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4.7 out of 5 stars
53
4.7 out of 5 stars
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on 8 June 2017
The gorgeous William Holden and the highly entertaining Judi Holliday, coup,e with fine acting and Broderick Crawford who is superb
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on 14 August 2017
It has William Holden and Judy Holliday in it, so what more could you want. Broderick Crawford gives a great performance, and George Cukor was one of the best directors of that era and genre.
However, I have only given 4 stars because the script let the film down. It is a little bit politically clunky in a slightly jingoistic american way.
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on 1 May 2017
Love it.
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on 30 August 2017
Just one of films which we all should be aware of.
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on 31 August 2017
good
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on 7 December 2016
great
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on 30 January 2002
Audiences love the Pygmalion story in most, if not all, of its variations. This story of a bright, streetsmart, but ill-educated and uncultured young woman's journey to self-discovery and selfworth with the help of a dashing journalist is as good as it gets. A stunning, brilliant performance by Judy Holliday is so winsome, that one cannot but adore and root for her character. William Holden and Broderick Crawford provide solid supporting performances. The script, based on Garson Kanin's play, is tight, witty, and eloquent, masterfully brought to screen by comedy master Cukor. This screen gem is the real thing. It suffered a garishly ill-conceived (read: shlocky) remake in 1993, which barely bore semblance to this, its original and superior.
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TOP 500 REVIEWERon 3 November 2012
Judy Holliday rightly won the best actress Oscar for her portrayal of dumb blonde kept woman Billie Dawn, a role she successfully played on Broadway in the stage show production. Yet to only mention her would be doing a disservice to the films other strengths as it has many to justify it being labelled a classic of its time.

Billie Dawn is the girlfriend of scrap metal magnate Harry Brock, she's not that bright and Brock uses her as a front for some less than honest dealings. Sure he cares but his treatment of her borders on the repulsive whilst still managing to get the ribs tickled, Brock worries that her dumbness will do down important business issues socially, so he arranges for the calm and well spoken Paul Verrall to be her chaperon and train her to be eloquent and more astute of the world and its history.

The film then becomes your standard Pygmalion story as the nice but dim Billie not only learns about the world she lives in, she also learns about the world SHE HAS been living in, and coupled with the sexual awakening she finds with Verrall this fills out the rest of the story. It's full of delightful scenes that linger long in the memory, and outside of Holliday's brilliant performance, we get a wonderful example of the polar opposite Male love interest, Broderick Crawford as Brock is a maelstrom of shouting daftness, a man that makes you cringe such is his buffoonery. On the other hand we get the serene and well mannered Verrall played with the right amount of pathos by William Holden, and it is with much credit that amongst the loud brash shows from the other stars, he remains more than a distant memory.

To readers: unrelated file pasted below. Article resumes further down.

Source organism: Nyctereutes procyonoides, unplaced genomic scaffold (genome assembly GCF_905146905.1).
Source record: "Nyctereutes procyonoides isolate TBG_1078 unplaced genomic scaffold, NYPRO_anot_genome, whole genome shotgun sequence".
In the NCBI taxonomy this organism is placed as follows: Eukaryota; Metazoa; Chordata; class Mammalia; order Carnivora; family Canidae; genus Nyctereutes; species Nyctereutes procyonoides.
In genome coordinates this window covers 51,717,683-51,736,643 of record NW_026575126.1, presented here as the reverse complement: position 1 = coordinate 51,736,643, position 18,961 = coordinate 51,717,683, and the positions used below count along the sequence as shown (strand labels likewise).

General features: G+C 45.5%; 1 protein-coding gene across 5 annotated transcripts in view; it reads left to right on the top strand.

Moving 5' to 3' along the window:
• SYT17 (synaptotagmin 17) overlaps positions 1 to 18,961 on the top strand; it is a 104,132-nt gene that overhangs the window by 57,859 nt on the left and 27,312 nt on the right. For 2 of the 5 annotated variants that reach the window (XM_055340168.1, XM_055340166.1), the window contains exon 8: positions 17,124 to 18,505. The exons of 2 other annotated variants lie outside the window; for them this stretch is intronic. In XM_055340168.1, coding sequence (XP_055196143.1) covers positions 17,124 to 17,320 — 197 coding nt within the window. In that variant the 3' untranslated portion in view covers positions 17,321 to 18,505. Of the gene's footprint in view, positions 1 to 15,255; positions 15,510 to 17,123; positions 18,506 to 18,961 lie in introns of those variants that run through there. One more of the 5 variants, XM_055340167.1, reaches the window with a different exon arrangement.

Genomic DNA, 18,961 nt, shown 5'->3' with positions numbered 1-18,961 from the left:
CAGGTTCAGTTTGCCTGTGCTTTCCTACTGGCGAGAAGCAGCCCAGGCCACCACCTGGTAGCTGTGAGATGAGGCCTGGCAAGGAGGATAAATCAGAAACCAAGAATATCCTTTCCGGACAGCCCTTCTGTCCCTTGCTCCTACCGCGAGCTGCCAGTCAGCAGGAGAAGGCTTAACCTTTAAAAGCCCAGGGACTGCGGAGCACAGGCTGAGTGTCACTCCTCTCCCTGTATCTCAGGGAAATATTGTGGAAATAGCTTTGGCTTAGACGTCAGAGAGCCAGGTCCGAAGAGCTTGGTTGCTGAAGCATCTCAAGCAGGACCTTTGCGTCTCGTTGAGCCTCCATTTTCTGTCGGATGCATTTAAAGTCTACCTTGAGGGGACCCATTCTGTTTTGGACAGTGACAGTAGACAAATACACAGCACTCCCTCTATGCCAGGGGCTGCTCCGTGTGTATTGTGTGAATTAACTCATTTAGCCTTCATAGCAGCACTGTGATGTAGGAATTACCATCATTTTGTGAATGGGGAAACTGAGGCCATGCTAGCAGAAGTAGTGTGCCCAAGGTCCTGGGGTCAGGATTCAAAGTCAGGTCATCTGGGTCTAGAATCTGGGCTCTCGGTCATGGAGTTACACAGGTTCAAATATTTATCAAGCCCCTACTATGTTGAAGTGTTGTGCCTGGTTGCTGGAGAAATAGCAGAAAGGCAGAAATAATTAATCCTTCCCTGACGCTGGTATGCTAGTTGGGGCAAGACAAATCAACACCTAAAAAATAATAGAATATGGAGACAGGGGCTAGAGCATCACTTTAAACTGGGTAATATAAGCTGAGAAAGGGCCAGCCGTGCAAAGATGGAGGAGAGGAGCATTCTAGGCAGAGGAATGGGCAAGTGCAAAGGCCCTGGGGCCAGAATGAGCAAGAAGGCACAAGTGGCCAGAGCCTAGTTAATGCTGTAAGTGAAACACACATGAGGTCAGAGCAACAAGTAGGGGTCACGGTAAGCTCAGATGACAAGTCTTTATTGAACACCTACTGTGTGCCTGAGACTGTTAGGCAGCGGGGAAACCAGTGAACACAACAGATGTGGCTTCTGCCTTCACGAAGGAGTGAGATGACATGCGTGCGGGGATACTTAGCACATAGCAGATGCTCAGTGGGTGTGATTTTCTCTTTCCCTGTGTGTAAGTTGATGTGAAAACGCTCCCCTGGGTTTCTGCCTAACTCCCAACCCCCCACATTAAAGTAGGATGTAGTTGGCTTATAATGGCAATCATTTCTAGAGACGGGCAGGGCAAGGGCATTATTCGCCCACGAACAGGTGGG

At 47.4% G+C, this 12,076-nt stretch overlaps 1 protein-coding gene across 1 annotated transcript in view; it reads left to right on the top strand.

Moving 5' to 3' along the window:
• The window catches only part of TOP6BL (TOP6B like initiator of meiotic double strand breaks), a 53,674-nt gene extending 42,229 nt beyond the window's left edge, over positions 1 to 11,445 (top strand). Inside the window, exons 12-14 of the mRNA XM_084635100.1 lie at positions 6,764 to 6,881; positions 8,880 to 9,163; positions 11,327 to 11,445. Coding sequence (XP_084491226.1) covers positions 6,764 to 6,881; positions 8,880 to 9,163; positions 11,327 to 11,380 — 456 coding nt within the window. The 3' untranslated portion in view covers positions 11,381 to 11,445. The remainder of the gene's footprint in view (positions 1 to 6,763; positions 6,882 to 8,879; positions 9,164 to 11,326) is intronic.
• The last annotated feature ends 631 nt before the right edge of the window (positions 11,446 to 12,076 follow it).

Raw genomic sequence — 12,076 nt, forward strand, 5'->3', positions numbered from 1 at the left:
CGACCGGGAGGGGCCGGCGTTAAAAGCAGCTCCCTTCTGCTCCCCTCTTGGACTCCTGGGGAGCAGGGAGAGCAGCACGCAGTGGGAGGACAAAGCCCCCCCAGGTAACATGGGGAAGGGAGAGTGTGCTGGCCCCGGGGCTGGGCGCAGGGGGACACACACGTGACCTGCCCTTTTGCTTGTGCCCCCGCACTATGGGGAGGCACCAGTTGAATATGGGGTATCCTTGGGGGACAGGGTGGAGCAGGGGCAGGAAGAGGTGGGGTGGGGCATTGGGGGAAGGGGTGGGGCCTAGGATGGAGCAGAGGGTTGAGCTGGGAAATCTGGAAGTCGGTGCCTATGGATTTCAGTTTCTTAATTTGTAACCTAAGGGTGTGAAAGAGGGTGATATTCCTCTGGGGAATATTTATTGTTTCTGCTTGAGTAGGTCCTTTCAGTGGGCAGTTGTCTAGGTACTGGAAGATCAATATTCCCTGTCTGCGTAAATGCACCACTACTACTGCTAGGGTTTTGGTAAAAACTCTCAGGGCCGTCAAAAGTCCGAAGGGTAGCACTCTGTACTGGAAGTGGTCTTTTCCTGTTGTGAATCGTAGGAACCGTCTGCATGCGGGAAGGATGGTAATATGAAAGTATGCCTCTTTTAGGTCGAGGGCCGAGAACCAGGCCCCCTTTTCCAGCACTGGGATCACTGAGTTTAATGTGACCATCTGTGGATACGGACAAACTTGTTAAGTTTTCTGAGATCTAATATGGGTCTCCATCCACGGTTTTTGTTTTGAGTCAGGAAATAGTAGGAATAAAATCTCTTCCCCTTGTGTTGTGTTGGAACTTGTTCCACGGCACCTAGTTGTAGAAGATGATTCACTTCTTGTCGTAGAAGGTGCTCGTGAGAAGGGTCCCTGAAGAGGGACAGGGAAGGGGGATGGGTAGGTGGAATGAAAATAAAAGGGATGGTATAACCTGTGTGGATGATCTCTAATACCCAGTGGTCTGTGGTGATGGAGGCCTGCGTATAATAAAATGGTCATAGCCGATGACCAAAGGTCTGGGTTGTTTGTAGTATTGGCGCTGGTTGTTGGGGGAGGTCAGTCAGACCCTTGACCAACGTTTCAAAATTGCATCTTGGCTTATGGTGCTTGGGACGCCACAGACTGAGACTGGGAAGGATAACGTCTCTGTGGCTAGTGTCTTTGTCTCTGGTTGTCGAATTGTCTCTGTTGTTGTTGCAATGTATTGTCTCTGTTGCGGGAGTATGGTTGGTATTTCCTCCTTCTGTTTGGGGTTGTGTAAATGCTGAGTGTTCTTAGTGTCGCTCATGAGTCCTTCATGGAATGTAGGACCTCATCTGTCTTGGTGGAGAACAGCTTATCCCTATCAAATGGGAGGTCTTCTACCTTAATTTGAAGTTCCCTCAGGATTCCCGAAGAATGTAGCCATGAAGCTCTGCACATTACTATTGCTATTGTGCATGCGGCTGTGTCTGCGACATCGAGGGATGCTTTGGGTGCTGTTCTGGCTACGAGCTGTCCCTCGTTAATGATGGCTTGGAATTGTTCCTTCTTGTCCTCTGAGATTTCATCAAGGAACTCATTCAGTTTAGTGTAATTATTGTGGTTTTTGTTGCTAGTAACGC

The comedy here will make you cringe one minute, and then have you giggling away the next, all the chief characters here engage you in the way they are meant to, the climax may be a bit too condensed for some but it's a fine ending that befits the previous efforts you have just witnessed, and I defy anyone to not laugh at the gin rummy sequence! 8/10
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on 29 May 2011
Judy Holliday plays the dumb blonde mistress of a scrap iron dealer. She is taken to Washington and given a crash course on how to speak properly and conduct herself in a sophisticated way. She learns fast and soon outwits her scrap dealer lover (played by Broderick Crawford), and falls for her tutor (William Holden). This is the basis of the plot which was originally a stage play and adapted for the screen. The movie, directed by George Cukor, is a great comedy made so by the talent in this area of Judy Holliday. So good that she won the best actress Academy award (Oscar)for her performance. The film itself was nominated for best picture. This was her first film and sadly she made only a half dozen others due to her early death.
If you enjoy early postwar, 'noirish' black and white movies you'll probably enjoy this one.
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on 5 September 2009
An Oscar winning performance by Judy Holliday ably supported by a cultured Bill Holden and a bullying Broderick Crawford. Dear Judy, a life cut short by cancer she could sing and dance and act both on Broadway & in films. Catch her in Bells Are Ringing with Dean Martin or Pffft with Jack Lemmon.
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